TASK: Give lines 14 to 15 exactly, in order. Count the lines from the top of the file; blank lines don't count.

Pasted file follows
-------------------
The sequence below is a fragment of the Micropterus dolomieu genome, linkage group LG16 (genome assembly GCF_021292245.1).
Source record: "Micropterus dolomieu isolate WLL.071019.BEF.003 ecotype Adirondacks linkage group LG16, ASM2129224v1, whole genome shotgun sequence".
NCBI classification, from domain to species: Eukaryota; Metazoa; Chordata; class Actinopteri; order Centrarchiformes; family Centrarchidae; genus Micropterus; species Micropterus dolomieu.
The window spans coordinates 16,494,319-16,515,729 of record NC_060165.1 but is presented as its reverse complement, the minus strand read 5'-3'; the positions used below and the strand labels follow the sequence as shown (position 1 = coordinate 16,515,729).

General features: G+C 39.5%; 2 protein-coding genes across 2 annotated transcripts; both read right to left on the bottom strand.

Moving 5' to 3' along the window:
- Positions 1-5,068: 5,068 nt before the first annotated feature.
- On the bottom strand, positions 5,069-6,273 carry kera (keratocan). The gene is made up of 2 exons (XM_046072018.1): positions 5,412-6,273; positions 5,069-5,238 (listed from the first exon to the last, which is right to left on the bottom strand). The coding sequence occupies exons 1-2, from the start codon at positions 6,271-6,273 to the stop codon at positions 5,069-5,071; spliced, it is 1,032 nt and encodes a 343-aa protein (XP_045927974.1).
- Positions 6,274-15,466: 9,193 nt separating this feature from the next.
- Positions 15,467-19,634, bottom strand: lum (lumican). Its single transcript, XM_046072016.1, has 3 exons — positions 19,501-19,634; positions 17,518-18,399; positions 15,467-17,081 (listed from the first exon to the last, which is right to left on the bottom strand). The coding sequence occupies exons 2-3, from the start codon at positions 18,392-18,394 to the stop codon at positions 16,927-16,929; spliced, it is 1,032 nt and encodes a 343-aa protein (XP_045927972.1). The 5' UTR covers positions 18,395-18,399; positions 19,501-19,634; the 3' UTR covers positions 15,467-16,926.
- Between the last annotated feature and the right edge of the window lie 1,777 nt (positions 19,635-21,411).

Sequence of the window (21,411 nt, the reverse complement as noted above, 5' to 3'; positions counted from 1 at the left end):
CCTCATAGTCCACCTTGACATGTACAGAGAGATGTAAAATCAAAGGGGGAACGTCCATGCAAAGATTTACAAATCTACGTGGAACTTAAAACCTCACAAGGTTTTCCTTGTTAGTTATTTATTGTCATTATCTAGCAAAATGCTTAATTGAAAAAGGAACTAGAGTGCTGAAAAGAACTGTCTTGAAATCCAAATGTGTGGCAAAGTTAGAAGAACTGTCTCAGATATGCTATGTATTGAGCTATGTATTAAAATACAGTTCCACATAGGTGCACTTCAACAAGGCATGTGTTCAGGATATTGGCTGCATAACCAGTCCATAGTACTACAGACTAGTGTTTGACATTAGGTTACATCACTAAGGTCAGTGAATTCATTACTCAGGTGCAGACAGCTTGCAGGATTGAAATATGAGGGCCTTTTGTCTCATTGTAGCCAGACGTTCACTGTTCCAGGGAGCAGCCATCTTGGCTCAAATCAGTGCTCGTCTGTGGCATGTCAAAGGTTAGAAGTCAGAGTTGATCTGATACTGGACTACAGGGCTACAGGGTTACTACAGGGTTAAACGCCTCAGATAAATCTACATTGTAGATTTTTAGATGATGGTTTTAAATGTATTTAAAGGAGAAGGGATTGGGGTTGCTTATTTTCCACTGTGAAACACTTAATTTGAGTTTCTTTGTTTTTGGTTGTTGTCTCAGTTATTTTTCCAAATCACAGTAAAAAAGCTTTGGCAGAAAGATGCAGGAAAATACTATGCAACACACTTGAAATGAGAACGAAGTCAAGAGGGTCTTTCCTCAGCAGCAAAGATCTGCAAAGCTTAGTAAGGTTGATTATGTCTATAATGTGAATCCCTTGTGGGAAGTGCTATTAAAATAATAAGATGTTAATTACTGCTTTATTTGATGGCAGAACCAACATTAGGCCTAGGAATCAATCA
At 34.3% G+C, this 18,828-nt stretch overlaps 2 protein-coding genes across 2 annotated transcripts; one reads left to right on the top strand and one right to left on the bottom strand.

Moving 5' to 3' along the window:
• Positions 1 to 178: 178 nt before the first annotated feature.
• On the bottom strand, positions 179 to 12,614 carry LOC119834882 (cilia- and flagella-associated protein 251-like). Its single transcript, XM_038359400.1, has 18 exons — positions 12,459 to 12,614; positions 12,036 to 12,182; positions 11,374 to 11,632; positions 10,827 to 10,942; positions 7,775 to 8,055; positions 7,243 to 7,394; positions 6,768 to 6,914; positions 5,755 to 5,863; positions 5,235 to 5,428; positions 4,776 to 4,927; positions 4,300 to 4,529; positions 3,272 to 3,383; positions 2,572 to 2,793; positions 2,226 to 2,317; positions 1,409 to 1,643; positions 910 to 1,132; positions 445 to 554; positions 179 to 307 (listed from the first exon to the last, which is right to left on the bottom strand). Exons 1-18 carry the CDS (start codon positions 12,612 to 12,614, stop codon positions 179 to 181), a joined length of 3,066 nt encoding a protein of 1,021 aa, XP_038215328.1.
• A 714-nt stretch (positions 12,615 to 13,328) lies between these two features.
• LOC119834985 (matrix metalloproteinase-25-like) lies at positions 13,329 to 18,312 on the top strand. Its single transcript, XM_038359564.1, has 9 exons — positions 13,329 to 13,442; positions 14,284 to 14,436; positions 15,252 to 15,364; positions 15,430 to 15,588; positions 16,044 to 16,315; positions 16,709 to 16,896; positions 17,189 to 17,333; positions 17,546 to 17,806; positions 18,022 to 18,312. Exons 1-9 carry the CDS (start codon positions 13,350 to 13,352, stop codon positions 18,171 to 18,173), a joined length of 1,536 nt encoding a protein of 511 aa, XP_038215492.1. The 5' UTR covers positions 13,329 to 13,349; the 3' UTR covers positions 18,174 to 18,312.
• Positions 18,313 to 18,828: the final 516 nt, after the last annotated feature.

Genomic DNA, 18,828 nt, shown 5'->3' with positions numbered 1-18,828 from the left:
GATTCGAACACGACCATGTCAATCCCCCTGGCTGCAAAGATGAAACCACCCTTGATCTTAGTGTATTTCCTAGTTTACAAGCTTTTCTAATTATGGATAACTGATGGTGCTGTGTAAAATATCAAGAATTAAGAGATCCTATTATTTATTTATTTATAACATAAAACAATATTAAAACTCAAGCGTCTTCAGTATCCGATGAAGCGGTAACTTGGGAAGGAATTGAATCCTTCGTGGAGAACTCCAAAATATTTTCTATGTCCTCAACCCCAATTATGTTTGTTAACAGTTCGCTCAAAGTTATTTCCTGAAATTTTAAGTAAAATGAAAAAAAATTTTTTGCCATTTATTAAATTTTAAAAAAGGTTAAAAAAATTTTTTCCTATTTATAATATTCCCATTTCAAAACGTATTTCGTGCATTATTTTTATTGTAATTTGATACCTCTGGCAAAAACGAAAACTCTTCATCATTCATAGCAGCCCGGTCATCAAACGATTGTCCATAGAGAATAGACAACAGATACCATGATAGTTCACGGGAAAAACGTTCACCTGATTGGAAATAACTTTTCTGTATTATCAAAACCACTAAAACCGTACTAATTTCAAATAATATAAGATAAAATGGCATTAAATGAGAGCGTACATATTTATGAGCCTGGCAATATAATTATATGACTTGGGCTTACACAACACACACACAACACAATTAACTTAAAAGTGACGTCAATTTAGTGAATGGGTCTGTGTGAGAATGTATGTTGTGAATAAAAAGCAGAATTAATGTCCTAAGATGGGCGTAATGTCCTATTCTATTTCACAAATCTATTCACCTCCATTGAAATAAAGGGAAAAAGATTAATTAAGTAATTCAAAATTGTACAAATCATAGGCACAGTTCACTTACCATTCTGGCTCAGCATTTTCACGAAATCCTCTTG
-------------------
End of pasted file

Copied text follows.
At 34.3% G+C, this 18,828-nt stretch overlaps 2 protein-coding genes across 2 annotated transcripts; one reads left to right on the top strand and one right to left on the bottom strand.

Moving 5' to 3' along the window: